Business for Development Taps into Rubber
New member of the APNGBC, Business for Development shares with us a case study on the work they do in PNG to solve poverty through inclusive business models.
— By Business for Development
New member of the APNGBC, Business for Development is an independent NGO formed in 2007. In the last decade, they have been prototyping how the private sector can work with communities, governments, multilateral organisations and NGOs to solve extreme poverty through inclusive business models in the developing world.
So far, Business for Development have consulted to over 20 leading multinational companies and have advocated the uptake of inclusive business models to over 4,000 business leaders. Here they tell us about one of these success stories: Tapping into Rubber.
Business for Development, an inclusive business broker, was engaged by Ok Tedi Development Foundation (OTDF) towards the end of 2014 to develop, as part of their livelihood community development programs, a smallholder farmer inclusive business initiative in Western Province. After researching market opportunities, it became apparent that there was potential to tap into natural rubber production.
Considerable investments have been made into the rubber industry’s development in Western Province over the last 20 years. Natural rubber production has the potential to provide sustainable livelihoods for more than 10,000 smallholder rubber farmers living in remote areas of the North, Middle and South Fly districts.
Inclusive businesses are commercially viable business models that include low-income consumers, retailers, suppliers and/or distributors in core operations. Fundamental to the inclusive business concept is the belief that commercial drivers – including expanding markets for products and services to maximise profit – can be aligned with development outcomes, including creating opportunities for the poor and disadvantaged. Unlike corporate philanthropy and corporate social responsibility programs, which are primarily driven by ethical considerations and a desire to minimise impacts and enhance reputation, inclusive business addresses development challenges through core business activities.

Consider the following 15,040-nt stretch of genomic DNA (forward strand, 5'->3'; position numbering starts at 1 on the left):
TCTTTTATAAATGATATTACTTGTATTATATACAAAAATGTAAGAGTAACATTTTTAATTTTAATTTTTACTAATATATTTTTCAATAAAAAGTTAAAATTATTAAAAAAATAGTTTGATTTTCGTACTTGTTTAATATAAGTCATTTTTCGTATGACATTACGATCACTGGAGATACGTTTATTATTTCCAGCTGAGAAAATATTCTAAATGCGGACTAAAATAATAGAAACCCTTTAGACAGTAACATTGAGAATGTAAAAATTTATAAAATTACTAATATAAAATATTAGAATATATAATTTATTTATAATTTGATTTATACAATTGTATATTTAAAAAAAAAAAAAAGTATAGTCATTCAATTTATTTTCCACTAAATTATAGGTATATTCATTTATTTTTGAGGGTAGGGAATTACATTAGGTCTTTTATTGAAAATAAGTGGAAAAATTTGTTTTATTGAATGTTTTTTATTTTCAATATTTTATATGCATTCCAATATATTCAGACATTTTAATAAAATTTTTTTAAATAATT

The project aims to redesign the rubber industry in Western Province in a way that creates greater opportunities for income generation in these remote communities that would otherwise remain living in extreme poverty. To achieve this end Business for Development was commissioned by OTDF, to map the existing value chain, identify new supply chain opportunities and introduce off-take partners that will enable income generating activities for these farmers.
The value chain for natural rubber begins with the rubber tree. From there tapped and coagulated cup-lump is collected and transported to factories where the processing begins to produce technically specific rubber grades that are used globally for the manufacture of tyres and other rubber products. After mapping the process along the Fly River, an MOU was negotiated with Olam International last year, introducing this large global commodity trading company as a key commercial off-take partner for rubber produced throughout Western Province.
By year end, it is planned to begin construction of a rubber factory at Aiambak on the Fly River, with a view to produce creped rubber for export to supply the identified market demand. This will provide immediate access to global markets for the rubber produced by the people of the remote Lake Murray and Middle Fly areas, utilising a new road recently constructed by OTDF, that now links Lake Murray to the Fly River at Aiambak. Over time, it is anticipated that this initiative will benefit thousands of Papua New Guineans in Western Province, who will now have the opportunity to build links with international markets for their rubber and be able to improve their incomes and livelihoods in the years to come.
For further information please contact:
Country Manager Papua New Guinea
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